Sparklis: An Expressive Query Builder for SPARQL Endpoints with Guidance in Natural Language

Tracking #: 1161-2373

Authors: 
Sébastien Ferré

Responsible editor: 
Eero Hyvonen

Submission type: 
Tool/System Report
Abstract: 
Sparklis is a Semantic Web tool that helps users explore and query SPARQL endpoints by guiding them in the interactive building of questions and answers, from simple ones to complex ones. It combines the fine-grained guidance of faceted search, most of the expressivity of SPARQL, and the readability of (controlled) natural languages. No knowledge of the vocabulary and schema are required for users. Many SPARQL features are covered: multidimensional queries, union, negation, optional, filters, aggregations, ordering. Queries are verbalized in either English or French, so that no knowledge of SPARQL is ever necessary. All of this is implemented in a portable Web application, Sparklis, and has been evaluated on many endpoints and questions. No endpoint-specific configuration is necessary as the data schema is discovered on the fly by the tool. Online since April 2014, thousands of queries have been formed by hundreds of users over more than a hundred endpoints.
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Tags: 
Reviewed

Decision/Status: 
Minor Revision

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Review #1
By Eetu Mäkelä submitted on 22/Sep/2015
Suggestion:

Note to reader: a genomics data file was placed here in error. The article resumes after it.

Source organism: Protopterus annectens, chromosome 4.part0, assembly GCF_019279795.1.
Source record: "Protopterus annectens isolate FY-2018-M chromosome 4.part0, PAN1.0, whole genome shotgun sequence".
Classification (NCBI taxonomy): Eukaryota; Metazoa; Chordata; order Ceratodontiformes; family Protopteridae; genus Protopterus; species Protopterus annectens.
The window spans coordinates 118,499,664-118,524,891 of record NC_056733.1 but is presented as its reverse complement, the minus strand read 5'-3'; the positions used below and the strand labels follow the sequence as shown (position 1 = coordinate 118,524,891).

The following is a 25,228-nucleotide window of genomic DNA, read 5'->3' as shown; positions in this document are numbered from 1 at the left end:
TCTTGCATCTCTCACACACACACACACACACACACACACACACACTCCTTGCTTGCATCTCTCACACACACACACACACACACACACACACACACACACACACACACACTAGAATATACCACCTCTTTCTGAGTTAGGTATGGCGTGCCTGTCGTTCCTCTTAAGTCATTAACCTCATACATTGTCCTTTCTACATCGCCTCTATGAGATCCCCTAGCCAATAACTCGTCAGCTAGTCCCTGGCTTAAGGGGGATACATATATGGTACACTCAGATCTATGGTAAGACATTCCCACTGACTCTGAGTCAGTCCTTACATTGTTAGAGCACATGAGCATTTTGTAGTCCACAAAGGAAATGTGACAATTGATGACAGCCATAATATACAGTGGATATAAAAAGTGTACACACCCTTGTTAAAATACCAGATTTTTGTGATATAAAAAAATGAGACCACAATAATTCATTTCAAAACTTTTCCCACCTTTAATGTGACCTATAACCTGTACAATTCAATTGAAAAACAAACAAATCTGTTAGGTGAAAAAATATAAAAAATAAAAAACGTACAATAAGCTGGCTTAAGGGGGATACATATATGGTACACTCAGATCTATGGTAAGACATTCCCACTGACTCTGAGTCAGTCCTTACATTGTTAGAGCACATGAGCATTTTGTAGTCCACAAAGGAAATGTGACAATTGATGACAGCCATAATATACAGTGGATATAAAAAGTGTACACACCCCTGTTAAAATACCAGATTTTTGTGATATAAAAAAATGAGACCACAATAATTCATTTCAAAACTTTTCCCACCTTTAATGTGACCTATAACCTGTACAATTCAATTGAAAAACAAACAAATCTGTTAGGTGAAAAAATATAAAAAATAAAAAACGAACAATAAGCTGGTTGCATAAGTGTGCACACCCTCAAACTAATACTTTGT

Minor Revision
Review Comment:

I find all my remarks in my previous review addressed and can heartily recommend the manuscript for publication.

I do have a couple of minor suggestions still, though:

When talking about the new Figure 6, the current explanation is not optimal, as it relates the feature names to SPARKLIS terms, which on the other hand are themselves not that familiar to an outside reader (for example, the term 'any' doesn't actually seem to be explained in the previous exposition). I suggest you see if you can replace the SPARKLIS term explanations with for example equivalent SPARQL terms or fragments.

Another minor detail is that when you mention, with regard to no-step users, that the cross-domain issues were solved in December 2014, it would be interesting to know if this affected the percentage of such users in any way.

Further, I would like your opinion on if (or how many of) the outliers at either end of the scale of use (0 steps and 1400 steps) are actual users, and not for example bots or random tests run amok.

Typo: "The short searches can be interpreted as directed
searches, where the user as a clear information need
in mind." as->has

When you say that you've improved the tool in response to user mishandling analysis, it would be really interesting to know exactly how.

Review #2
By Vanessa Lopez submitted on 31/Oct/2015
Suggestion:
Accept
Review Comment:

The authors have answered all the questions I posed in my previous review. In particular the paper presents now more extended discussions on both strengths, limitations and open issues of the approach presented, which are very useful to understand the different paradigms to query the Web of Data.

There is a lot of work behind the system presented here, I think it is a great working showcase for guided interfaces using natural language, with convincing evaluations and an interesting analysis of results in terms of reconciling guidance and expressivity, scalability and portability.

The paper is very well written and I recommend its publication.


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